type String struct {
	Value string
}

type Int struct {
	Value int
}

func (s String) Print(){
	fmt.Println(s.Value)
}

// MarshalType to strongly type json
type MarshalType int

const (
	StringType = iota
	IntType
)
func (i Int) Print(){
	fmt.Println(i.Value)
}

// Custom Marshal Functions
func (s String) MarshalJSON() (bdata []byte, e error) {
	// Temporal type to avoid recursion
	type tmp String
	ts := tmp(s)

	c := struct {
		Type  MarshalType `json:"type"`
		Value tmp         `json:"value"`
	}{Type: StringType, Value: ts}
	return json.Marshal(&c)
}

func (i Int) MarshalJSON() (bdata []byte, e error) {
	// Temporal type to avoid recursion
	type tmp Int
	ts := tmp(i)

	c := struct {
		Type  MarshalType `json:"type"`
		Value tmp         `json:"value"`
	}{Type: IntType, Value: ts}
	return json.Marshal(&c)
}

// Unmarshaling Pair types
func UnmarshalType(tp MarshalType, b []byte) (Node, error) {
	switch tp {
	case StringType:
		var n String
		err := json.Unmarshal(b, &n)
		if err != nil {
			return nil, err
		}
		return n, nil
	case IntType:
		var n Int
		err := json.Unmarshal(b, &n)
		if err != nil {
			return nil, err
		}
		return n, nil
	}
	return nil, fmt.Errorf("Wrong type")
}

// Custom unmarshal for pairs
func (p *Pair) UnmarshalJSON(b []byte) error {

	var objMap map[string]map[string]*json.RawMessage
	err := json.Unmarshal(b, &objMap)
	if err != nil {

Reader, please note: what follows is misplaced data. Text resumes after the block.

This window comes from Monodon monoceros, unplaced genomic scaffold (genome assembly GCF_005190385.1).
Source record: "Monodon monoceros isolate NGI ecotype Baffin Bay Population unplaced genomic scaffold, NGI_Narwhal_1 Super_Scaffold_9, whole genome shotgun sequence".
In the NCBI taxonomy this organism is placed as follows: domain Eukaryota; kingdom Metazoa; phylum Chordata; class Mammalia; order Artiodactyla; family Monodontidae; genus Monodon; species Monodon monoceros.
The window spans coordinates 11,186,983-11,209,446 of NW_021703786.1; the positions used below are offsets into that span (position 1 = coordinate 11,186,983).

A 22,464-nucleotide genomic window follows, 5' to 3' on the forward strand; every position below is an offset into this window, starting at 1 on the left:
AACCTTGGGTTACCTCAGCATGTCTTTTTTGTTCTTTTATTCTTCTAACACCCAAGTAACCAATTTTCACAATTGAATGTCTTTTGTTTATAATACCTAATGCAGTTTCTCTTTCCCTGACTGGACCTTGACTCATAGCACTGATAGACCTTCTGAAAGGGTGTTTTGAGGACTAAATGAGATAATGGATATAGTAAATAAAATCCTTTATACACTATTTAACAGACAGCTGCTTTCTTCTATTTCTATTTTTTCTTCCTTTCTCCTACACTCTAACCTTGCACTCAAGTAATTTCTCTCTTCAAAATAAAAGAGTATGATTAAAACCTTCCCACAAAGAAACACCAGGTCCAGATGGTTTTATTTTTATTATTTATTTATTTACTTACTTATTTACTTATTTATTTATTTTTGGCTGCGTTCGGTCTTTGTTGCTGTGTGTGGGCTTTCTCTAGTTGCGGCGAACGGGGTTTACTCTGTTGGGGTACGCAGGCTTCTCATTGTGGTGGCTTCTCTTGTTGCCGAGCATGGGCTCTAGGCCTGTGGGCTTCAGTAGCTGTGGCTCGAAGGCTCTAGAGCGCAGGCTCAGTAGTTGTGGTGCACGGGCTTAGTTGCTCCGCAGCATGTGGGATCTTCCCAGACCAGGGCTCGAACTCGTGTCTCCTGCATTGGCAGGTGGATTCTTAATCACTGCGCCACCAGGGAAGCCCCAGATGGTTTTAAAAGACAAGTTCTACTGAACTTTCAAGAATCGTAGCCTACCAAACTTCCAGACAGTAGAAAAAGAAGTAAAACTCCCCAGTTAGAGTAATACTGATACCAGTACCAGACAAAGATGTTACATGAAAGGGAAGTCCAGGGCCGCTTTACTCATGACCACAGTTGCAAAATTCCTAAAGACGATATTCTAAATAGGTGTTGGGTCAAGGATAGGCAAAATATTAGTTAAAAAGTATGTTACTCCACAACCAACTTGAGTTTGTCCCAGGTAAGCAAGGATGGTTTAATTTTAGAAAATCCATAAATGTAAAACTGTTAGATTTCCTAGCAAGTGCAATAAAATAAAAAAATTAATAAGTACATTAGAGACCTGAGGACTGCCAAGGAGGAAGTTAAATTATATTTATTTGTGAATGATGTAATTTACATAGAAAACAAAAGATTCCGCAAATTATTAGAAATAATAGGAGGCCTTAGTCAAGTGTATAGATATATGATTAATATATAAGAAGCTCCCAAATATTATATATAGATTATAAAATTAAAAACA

return err
	}
	var kType, vType int
	json.Unmarshal(*objMap["key"]["type"], &kType)
	json.Unmarshal(*objMap["value"]["type"], &vType)
	p.Key, err = UnmarshalType(MarshalType(kType), *objMap["key"]["value"])
	if err != nil {
		return err
	}
	p.Value, err = UnmarshalType(MarshalType(vType), *objMap["value"]["value"])
	if err != nil {
		return err
	}
	return nil
}


func main() {
	// Marshaling a struct
	fmt.Println("== Marshalling struct ==")
	p := Pair{Key: String{"someKey"}, Value: Int{1}}
	// Marshal
	byteData, err := json.Marshal(p)
	checkErr(err)
	fmt.Println("Marshalled:", string(byteData))
	// Unmarshal into Pair struct
	pout := Pair{}
	err = json.Unmarshal(byteData, &pout)
	fmt.Println("Unmarshalled:", pout)
	
    	// Marshaling a list of Pairs
	fmt.Println("== Marshalling pairs ==")
    	p1 := Pair{Key: String{"someKey"}, Value: Int{1}}
       p2 := Pair{Key: String{"otherKey"}, Value: Int{2}}
       pl := Pairs{p1, p2}
       byteData, err = json.Marshal(pl)
       checkErr(err)
       fmt.Println("Marshalled:", string(byteData))
       // Unmarshalling into the right type
       plout := Pairs{}
       err = json.Unmarshal(byteData, &plout)
       fmt.Println("Unmarshalled:", plout)
}

func checkErr(err error){
	if err != nil{
		panic(err)
	}
}

Playground link: https://play.golang.org/p/RNPwJkzZ6PU

Gits hosting the code: https://gist.github.com/adlrocha/28c522e0bb3e628d65531a84b5c7fb5e

Originally published on adlrocha.substack.com